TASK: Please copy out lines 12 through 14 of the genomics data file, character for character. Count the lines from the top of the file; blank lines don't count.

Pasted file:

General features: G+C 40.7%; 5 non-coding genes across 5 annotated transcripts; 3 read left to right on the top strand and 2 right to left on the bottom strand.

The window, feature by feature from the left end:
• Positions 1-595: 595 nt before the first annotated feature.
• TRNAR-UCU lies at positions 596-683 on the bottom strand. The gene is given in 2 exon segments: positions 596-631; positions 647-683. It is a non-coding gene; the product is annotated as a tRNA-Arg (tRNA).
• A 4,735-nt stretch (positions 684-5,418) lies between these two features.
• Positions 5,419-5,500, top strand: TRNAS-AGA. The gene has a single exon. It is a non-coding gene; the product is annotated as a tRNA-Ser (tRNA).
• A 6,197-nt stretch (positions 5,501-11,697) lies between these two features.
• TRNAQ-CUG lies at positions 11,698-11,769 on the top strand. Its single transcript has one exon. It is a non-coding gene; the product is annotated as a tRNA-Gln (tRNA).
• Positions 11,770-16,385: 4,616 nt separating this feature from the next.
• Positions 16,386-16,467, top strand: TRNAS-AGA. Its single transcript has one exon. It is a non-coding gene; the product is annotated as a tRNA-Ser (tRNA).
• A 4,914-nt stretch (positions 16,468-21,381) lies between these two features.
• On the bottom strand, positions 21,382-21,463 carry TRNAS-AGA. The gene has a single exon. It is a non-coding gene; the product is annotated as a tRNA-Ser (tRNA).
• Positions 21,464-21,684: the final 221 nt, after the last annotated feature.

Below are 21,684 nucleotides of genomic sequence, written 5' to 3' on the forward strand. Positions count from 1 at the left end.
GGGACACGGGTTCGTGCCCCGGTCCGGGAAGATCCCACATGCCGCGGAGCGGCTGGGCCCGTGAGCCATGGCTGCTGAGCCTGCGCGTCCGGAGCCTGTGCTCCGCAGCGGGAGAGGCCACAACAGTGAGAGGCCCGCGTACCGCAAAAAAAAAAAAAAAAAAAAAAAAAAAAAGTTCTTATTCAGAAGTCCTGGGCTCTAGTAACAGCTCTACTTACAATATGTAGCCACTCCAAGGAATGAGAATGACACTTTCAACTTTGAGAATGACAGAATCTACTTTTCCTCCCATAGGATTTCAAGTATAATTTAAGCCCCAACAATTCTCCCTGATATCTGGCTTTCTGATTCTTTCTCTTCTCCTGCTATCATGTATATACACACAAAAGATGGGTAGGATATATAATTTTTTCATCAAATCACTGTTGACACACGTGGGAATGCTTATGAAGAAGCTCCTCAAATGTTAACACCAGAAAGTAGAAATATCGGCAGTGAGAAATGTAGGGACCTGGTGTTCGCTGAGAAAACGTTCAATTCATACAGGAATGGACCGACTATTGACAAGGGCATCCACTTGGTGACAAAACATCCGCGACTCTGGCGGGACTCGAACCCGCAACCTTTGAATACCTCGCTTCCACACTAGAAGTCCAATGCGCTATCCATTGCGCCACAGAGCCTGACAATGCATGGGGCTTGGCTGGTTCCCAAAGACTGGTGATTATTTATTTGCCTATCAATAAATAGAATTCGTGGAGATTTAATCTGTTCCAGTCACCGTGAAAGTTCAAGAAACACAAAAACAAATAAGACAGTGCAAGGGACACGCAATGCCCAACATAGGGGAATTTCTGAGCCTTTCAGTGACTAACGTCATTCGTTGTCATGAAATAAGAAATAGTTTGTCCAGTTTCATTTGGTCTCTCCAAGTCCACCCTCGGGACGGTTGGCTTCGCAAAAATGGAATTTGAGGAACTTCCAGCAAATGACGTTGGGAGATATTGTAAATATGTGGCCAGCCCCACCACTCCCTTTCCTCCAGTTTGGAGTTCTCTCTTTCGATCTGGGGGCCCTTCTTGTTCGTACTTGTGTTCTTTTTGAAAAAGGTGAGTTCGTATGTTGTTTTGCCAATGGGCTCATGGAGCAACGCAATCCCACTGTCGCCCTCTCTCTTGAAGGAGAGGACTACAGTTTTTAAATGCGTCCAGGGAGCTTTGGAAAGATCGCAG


• On the bottom strand, positions 21,382-21,463 carry TRNAS-AGA. The gene has a single exon. It is a non-coding gene; the product is annotated as a tRNA-Ser (tRNA).
• Positions 21,464-21,684: the final 221 nt, after the last annotated feature.

Below are 21,684 nucleotides of genomic sequence, written 5' to 3' on the forward strand. Positions count from 1 at the left end.